23. The dynamic library profiling system of claim 22, further comprising an operating system (OS) kernel recording a cumulative PMU count of the PMU counts recorded while the target process is executed on a task struct corresponding to the target process.
24. The dynamic library profiling system of claim 23, wherein the process PMU counts recorded in the task struct are stored in resource usage statistics of the target process, and the monitoring process extracts the first event count value and the second event count value from the resource usage statistics.
25. The dynamic library profiling system of claim 22, wherein after calculating the PMU count generated in the processor core while the dynamic library function is executed, the monitoring process removes the second break point instruction from the return address of the dynamic library function.
26. A dynamic library profiling method comprising:
loading a library function of a target process into memory;
rewriting, by a monitoring process that monitors the target process, an address space of the library function loaded into memory, the rewritten address space comprising a function to wake the monitoring process;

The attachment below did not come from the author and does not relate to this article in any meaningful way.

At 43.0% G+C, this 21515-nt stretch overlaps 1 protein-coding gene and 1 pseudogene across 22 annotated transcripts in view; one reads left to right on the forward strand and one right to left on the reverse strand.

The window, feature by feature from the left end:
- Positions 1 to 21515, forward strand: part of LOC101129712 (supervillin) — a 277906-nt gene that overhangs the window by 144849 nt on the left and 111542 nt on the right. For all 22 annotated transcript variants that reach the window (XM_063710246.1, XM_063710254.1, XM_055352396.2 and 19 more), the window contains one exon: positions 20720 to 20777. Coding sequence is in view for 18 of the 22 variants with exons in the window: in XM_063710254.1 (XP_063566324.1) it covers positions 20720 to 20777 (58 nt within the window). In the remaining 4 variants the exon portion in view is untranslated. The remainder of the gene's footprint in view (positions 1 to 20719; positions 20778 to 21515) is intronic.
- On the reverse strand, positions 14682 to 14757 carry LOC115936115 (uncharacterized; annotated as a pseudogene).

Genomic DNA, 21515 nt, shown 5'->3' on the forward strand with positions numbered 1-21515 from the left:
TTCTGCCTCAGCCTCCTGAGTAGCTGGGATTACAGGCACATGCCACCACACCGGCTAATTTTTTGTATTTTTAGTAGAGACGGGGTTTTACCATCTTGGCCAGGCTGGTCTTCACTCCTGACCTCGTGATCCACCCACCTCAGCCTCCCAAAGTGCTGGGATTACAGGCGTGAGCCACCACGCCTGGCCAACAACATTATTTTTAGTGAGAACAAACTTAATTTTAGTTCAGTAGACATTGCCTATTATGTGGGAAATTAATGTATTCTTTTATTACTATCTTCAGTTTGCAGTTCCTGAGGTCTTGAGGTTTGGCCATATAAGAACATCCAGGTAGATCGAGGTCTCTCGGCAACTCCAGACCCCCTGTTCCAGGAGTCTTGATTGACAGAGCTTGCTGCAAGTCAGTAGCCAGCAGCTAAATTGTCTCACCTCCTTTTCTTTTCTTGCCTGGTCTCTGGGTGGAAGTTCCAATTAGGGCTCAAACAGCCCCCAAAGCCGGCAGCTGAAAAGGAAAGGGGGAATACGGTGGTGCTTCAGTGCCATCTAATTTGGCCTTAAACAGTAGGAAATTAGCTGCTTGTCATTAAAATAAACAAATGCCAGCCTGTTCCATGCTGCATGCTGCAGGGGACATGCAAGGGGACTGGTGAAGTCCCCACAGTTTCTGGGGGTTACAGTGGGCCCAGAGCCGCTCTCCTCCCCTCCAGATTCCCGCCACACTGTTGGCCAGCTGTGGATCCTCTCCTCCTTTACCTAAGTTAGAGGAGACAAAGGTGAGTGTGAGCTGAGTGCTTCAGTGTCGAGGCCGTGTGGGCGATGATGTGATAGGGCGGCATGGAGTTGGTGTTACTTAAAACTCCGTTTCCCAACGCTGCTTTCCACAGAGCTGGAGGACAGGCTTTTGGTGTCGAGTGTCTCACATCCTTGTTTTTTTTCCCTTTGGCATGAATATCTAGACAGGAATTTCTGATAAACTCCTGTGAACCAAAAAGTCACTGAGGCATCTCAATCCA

executing the function of the rewritten address space to wake the monitoring process; and
determining, by the monitoring process, processor resource usage statistics of a processor executing the target process accumulated during execution of the target process.
27. The method of claim 26, wherein the rewriting comprises:
rewriting a first address space of an initial instruction of the library function with the function to wake up the monitoring process; and
rewriting a second address space of a last instruction of the library function with the function to wake up the monitoring process.
28. The method of claim 27, wherein the executing comprises:
executing the function of the rewritten first address space to wake up the monitoring process; and